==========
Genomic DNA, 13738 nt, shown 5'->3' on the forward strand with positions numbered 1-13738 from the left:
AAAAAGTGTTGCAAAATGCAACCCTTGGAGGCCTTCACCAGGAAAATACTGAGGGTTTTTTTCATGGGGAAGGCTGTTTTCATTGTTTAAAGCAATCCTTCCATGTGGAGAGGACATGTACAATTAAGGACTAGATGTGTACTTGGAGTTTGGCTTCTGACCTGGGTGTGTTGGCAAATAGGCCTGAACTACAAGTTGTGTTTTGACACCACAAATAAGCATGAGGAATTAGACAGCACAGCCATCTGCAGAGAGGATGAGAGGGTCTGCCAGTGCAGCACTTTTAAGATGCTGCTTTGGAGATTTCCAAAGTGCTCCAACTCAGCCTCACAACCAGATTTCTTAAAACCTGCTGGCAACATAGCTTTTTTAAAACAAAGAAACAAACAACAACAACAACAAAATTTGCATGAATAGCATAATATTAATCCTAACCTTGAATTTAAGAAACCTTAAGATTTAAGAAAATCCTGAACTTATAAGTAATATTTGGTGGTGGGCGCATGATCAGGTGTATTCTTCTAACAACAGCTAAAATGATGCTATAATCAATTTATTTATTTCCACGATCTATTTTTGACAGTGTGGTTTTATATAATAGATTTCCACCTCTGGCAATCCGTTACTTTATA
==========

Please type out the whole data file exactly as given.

Genomic DNA, 13738 nt, shown 5'->3' on the forward strand with positions numbered 1-13738 from the left:
AAAAAGTGTTGCAAAATGCAACCCTTGGAGGCCTTCACCAGGAAAATACTGAGGGTTTTTTTCATGGGGAAGGCTGTTTTCATTGTTTAAAGCAATCCTTCCATGTGGAGAGGACATGTACAATTAAGGACTAGATGTGTACTTGGAGTTTGGCTTCTGACCTGGGTGTGTTGGCAAATAGGCCTGAACTACAAGTTGTGTTTTGACACCACAAATAAGCATGAGGAATTAGACAGCACAGCCATCTGCAGAGAGGATGAGAGGGTCTGCCAGTGCAGCACTTTTAAGATGCTGCTTTGGAGATTTCCAAAGTGCTCCAACTCAGCCTCACAACCAGATTTCTTAAAACCTGCTGGCAACATAGCTTTTTTAAAACAAAGAAACAAACAACAACAACAACAAAATTTGCATGAATAGCATAATATTAATCCTAACCTTGAATTTAAGAAACCTTAAGATTTAAGAAAATCCTGAACTTATAAGTAATATTTGGTGGTGGGCGCATGATCAGGTGTATTCTTCTAACAACAGCTAAAATGATGCTATAATCAATTTATTTATTTCCACGATCTATTTTTGACAGTGTGGTTTTATATAATAGATTTCCACCTCTGGCAATCCGTTACTTTATA